Meet Michael Manthey, jeweler, journeyer, and German-born Philadelphian.
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As Michael Manthey talks about some of the unusual objects he’s created, it becomes easier to believe the far-fetched sign on his home studio door that reads: “The Alchemist Jeweler."
There was the necklace he designed with a compartment for human ashes, the custom-crafted magic wands, the ring made out of gold fillings from a client’s dead grandmother’s teeth, and the large stainless steel hook for the man in the rock band who lost his hand.
Manthey, 69, of Grays Ferry, even made his own articulated thumb out of silver — replete with an expertly manicured nail — after he sawed the tip of his natural-born thumb off during a construction accident at a yoga studio 15 years ago.
“Total strangers approach me at Reading Terminal and on the bus asking, ‘What is that?’ ” Manthey said of his shiny silver digit. “What it is, is shameless self-promotion.”
In past lives, Manthey made his living as a commercial diver, nude model, nurse, Greenpeace employee, construction worker, bicycle courier, and videographer, but for the last 29 years he’s been a jeweler, creating one-of-a-kind pieces inspired by the underwater world he saw as a diver.
Manthey — who looks equal parts Jeff Bridges and Claude Monet — rides around on his bicycle. His statement jewelry, his long gray-and-white hair, his thick German accent, and his wild white eyebrows make him conspicuous wherever he goes.
“He’s got a reputation for being a bit of a character, which I’m sure he cultivates,” said Manthey’s son, Till, who was named after a traveling Dutch jester from 16th-century literature.
A native of northwestern Germany, Michael Manthey hitchhiked across Europe, the Middle East, and North Africa after graduating from high school.
While living in Morocco, he made small leather bags for money. While in the Grand Canary Islands, he picked up scuba diving to help salvage a shipwreck.
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When Manthey returned to Germany, he was certified in underwater construction and photography before moving to Hamburg, where he met his son’s mother, an American who worked as a pantomime.
When she was pregnant with Till, the couple moved to the United States, eventually settling in Philly when Manthey got a commercial diving job.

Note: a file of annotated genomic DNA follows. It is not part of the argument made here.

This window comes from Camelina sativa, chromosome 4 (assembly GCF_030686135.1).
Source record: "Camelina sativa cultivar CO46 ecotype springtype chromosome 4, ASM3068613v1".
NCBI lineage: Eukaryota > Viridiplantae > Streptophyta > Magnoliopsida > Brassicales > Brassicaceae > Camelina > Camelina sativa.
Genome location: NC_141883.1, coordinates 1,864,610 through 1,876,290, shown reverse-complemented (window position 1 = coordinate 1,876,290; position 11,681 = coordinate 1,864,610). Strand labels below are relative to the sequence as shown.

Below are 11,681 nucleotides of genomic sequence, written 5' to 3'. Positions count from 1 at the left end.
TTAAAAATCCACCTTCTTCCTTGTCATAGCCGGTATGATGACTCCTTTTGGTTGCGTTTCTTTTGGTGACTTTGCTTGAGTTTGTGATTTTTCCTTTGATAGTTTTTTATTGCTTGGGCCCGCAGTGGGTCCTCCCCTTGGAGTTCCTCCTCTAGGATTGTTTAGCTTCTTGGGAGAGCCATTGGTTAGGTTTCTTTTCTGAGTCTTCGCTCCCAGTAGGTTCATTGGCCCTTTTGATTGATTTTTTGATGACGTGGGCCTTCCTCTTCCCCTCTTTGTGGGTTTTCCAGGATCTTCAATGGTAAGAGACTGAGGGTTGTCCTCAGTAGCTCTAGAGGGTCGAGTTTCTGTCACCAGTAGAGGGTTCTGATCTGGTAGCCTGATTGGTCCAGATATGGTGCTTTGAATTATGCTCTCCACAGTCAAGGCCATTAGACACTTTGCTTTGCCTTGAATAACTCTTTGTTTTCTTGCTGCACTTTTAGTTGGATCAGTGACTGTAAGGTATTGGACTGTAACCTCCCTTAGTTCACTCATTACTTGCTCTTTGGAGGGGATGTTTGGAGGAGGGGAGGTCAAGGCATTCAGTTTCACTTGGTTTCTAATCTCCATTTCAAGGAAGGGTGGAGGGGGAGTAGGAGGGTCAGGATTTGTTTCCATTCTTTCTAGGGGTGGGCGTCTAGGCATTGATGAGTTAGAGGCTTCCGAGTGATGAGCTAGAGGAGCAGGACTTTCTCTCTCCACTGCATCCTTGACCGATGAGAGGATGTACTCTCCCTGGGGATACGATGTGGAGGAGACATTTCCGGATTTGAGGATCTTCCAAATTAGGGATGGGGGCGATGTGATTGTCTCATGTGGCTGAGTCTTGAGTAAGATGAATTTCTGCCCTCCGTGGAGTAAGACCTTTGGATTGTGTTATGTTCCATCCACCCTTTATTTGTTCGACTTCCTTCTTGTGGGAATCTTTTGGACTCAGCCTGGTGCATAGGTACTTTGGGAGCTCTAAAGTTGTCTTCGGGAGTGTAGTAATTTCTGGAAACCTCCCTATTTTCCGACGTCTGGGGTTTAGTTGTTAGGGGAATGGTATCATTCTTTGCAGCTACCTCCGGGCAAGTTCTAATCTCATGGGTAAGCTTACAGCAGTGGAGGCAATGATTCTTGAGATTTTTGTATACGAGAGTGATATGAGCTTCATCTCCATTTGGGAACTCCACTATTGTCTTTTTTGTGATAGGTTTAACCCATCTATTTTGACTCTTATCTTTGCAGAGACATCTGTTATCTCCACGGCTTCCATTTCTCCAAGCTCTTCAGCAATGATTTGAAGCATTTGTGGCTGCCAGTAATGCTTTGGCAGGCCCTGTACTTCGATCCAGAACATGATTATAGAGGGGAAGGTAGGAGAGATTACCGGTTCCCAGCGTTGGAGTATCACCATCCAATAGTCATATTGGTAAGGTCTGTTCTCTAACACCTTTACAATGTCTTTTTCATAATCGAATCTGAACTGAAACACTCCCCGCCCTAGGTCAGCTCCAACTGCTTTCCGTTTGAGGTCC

But when he “ran afoul of the diving mafia,” Manthey took the video equipment he’d been using in the water and brought it to the stage, filming productions and audition tapes for performing artists.
Around the same time, he began working as a fund-raiser for Greenpeace, earning the nickname “Mr. Double Quota” because of his ability to outpace fund-raising goals.
But then Manthey broke his neck in a boating accident and was put in a halo neck brace for six months.
“I was thinking my life was over,” he said.
In a moment of desperation, Manthey began free-form doodling, creating a drawing that seemed so three-dimensional he thought it might lift off the paper.
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“I realized for the first time in months I didn’t think about my own personal misery," he said.
Revitalized by the creative process, Manthey put tiny rearview mirrors on his neck brace and started riding his bicycle again as he began his next journey, to become an artist.
Manthey eventually discovered his love for jewelry-making using lost-wax casting.
He worked endless craft shows, setting up his jewelry at a booth he called “Heavy Metal." Then he created more elaborate pieces that he exhibited in galleries and art shows in Philly, New York, and Chicago.
Today, Manthey works in relative obscurity in the second-floor studio at his Grays Ferry home, where signs on the front door read: “Welcome to Knowhere,” “Doing Strange Things in the Name of Art," and, in Chinese characters, “Old man who turns s--- into gold."
Manthey doesn’t have a computer or a television or even a couch (we sat on a coffee table covered by a small rug for this interview), but he’s got his art and his son and several lifetimes’ worth of adventures.
“Happiness is a very fickle thing, but I am content. I feel I am where I am supposed to be, doing what I am supposed to do,” he said. “And let me tell you, that is a privilege.”
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